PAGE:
Obama Says US Military Will Change, But Remain World's Strongest བོད་སྐད།

President Barack Obama says the United States will continue to maintain the strongest military in the world and that it will focus more on unconventional threats. But the president also told an audience at the National Defense University in Washington that the country needs to improve its ability to deliver civilian aid and advice abroad in order to prevent wars.

Speaking to a largely military gathering as he dedicated a new building at the university, President Obama made this pledge.

"Now make no mistake, this nation will maintain our military dominance," he said. "We will have the strongest armed forces in the history of the world. And we will do whatever it takes to sustain our technological advantage and to invest in the capabilities that we need to protect our interests, and to defeat and deter any conventional enemy."

But the president also said the U.S. military must be prepared for unconventional enemies - insurgents like the ones American troops are fighting today in Iraq and Afghanistan. To that end, Mr. Obama said he is continuing the Bush administration's program to increase the size of the U.S. Army and Marine Corps, and to change the way troops are trained.

"We must understand different languages and different cultures," he said. "We must study determined adversaries and developing tactics. That's the education that is done within the walls of this university. And that is the work that must be done to keep our nation safe."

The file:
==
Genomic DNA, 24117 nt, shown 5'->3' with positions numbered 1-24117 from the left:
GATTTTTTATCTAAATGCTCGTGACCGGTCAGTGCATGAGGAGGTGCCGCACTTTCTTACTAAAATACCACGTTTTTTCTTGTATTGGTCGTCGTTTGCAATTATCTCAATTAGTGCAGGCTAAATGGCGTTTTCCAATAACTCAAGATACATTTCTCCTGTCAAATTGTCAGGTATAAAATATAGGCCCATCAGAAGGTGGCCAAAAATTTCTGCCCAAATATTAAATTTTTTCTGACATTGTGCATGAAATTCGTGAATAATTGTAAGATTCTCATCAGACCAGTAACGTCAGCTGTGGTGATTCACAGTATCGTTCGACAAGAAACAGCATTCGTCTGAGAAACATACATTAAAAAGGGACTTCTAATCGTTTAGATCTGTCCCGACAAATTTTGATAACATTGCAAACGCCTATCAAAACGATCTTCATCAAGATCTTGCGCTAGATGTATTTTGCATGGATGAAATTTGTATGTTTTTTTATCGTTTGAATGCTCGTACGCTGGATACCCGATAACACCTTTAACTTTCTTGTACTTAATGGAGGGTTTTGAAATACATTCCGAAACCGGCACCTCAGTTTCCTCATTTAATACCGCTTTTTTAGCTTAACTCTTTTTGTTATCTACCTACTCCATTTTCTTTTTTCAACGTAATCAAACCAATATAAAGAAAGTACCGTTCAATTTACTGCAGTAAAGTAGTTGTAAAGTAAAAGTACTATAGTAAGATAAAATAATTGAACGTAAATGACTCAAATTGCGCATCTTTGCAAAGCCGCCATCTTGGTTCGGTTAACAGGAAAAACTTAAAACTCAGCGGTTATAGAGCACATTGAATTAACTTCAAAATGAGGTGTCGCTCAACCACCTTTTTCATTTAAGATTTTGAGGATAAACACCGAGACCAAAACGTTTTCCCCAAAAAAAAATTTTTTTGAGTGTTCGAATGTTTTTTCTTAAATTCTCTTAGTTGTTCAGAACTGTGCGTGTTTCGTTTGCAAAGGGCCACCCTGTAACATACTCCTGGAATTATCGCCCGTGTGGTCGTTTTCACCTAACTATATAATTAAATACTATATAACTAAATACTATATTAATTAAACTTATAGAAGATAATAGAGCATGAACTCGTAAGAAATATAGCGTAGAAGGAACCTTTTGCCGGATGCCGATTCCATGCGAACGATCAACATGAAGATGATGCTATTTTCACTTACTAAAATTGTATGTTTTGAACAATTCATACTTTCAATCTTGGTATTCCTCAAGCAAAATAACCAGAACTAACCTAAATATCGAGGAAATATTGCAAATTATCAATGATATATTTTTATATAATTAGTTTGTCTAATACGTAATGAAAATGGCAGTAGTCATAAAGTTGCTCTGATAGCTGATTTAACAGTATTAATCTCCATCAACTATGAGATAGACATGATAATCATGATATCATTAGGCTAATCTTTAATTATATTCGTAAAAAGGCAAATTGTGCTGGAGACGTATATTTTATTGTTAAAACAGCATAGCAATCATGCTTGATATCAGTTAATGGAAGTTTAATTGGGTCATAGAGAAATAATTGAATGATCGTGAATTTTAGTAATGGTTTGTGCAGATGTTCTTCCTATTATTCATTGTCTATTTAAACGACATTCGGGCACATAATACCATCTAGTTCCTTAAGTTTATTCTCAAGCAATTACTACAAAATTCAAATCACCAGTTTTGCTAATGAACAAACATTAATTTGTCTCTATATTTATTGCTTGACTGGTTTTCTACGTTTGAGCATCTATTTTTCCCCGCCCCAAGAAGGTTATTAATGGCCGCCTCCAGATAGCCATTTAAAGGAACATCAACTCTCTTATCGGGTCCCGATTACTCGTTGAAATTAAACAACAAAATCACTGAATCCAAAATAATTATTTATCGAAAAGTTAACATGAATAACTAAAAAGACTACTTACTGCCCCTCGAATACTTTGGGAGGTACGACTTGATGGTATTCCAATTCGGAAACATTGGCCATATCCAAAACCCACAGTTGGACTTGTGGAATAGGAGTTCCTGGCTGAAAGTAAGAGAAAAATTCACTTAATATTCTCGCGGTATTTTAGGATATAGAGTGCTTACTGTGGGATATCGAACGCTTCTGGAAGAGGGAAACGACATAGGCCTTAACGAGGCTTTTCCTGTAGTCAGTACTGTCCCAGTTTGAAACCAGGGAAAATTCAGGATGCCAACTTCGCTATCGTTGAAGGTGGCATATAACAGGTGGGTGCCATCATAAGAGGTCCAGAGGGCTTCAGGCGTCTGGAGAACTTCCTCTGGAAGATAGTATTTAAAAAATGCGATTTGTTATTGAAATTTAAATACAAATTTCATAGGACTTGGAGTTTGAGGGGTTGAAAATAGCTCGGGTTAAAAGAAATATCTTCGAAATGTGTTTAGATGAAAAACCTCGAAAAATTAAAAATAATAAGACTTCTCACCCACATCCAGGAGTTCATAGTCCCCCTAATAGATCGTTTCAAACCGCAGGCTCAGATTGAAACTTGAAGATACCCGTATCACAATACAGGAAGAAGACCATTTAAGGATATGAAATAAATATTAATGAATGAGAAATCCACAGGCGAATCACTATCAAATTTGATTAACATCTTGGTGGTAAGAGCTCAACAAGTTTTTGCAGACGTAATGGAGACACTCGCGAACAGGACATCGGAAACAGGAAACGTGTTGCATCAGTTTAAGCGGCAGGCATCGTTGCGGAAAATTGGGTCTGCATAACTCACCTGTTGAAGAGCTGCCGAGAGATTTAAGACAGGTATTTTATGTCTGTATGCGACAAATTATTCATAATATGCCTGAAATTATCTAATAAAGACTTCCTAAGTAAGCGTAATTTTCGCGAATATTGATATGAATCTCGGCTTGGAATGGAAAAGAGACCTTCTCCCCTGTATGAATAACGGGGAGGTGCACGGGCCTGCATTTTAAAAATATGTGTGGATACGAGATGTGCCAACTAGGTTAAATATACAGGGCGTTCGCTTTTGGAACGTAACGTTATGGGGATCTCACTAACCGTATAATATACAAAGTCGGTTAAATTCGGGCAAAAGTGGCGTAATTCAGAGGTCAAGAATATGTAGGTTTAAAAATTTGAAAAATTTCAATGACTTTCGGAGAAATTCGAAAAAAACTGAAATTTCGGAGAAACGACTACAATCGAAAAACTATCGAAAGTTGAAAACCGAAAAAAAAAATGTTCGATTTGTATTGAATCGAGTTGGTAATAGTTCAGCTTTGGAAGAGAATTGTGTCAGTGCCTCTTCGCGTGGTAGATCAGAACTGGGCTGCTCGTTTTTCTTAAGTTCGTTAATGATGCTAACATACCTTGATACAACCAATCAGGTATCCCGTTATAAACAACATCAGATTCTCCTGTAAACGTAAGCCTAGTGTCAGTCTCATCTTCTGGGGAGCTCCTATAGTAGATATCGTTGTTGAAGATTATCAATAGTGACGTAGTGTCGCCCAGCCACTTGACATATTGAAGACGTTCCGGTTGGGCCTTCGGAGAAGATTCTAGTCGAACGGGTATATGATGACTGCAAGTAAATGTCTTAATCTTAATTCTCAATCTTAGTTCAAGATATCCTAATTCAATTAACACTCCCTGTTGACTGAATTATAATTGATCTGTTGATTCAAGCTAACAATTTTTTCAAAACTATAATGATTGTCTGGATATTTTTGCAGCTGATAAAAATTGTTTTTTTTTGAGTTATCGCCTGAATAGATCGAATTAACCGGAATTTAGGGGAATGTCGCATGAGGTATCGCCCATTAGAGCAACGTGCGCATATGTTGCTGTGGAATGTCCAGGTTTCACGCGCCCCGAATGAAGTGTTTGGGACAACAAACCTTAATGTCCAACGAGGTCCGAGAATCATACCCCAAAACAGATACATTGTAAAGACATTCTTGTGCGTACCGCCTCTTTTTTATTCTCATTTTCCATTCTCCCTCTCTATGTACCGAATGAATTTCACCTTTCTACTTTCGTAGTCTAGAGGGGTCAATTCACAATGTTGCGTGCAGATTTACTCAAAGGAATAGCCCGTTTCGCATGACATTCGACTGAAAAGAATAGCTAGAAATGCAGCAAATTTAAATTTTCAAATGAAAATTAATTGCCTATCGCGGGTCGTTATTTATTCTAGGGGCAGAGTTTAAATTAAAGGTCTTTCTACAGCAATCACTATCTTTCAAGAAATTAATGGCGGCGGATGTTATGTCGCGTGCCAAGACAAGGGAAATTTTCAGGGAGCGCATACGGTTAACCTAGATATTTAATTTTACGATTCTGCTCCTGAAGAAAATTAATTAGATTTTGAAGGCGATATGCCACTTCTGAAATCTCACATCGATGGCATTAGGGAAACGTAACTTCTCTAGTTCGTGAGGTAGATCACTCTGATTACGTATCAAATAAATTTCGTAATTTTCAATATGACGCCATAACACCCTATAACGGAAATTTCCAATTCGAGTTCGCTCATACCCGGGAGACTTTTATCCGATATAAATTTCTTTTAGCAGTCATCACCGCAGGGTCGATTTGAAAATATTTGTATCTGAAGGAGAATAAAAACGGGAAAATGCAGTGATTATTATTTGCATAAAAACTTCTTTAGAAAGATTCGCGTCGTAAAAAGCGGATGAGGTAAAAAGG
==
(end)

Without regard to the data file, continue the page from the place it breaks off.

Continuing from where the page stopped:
President Obama said today's troops face a "complex mission," having to fight insurgents and win the support of civilians in the same area at the same time.

He also said modern security requires more robust diplomacy, including the ability to deploy civilians to help friendly governments improve their performance, support the rule of law, promote economic development and do other things to "attack the causes of war around the world."

He noted that government civilians study alongside military officers at the National Defense University, and that foreign military officers are there, too. He said that emphasizes the point that the United States cannot address the world's security challenges alone.

"There is no permanent American solution to the security challenges that we face within any foreign nation, nor can the world meet the tests of our time without strong American leadership," he said. "And that's why my administration is committed to comprehensive engagement with the world, including strengthened partnerships with the foreign militaries and security forces that can combat our common enemies."

President Obama's strong statement about the need to be prepared for unconventional war echoes the views of Defense Secretary Robert Gates, and other officials and experts. And it could have a significant impact on the president's budget, which is now being worked on.

There has been considerable speculation that the secretary and the president might decide to reduce, postpone or cancel some expensive military programs aimed mainly at conventional threats, such as the Air Force's new fighter jet. Those decisions are expected in the next few weeks.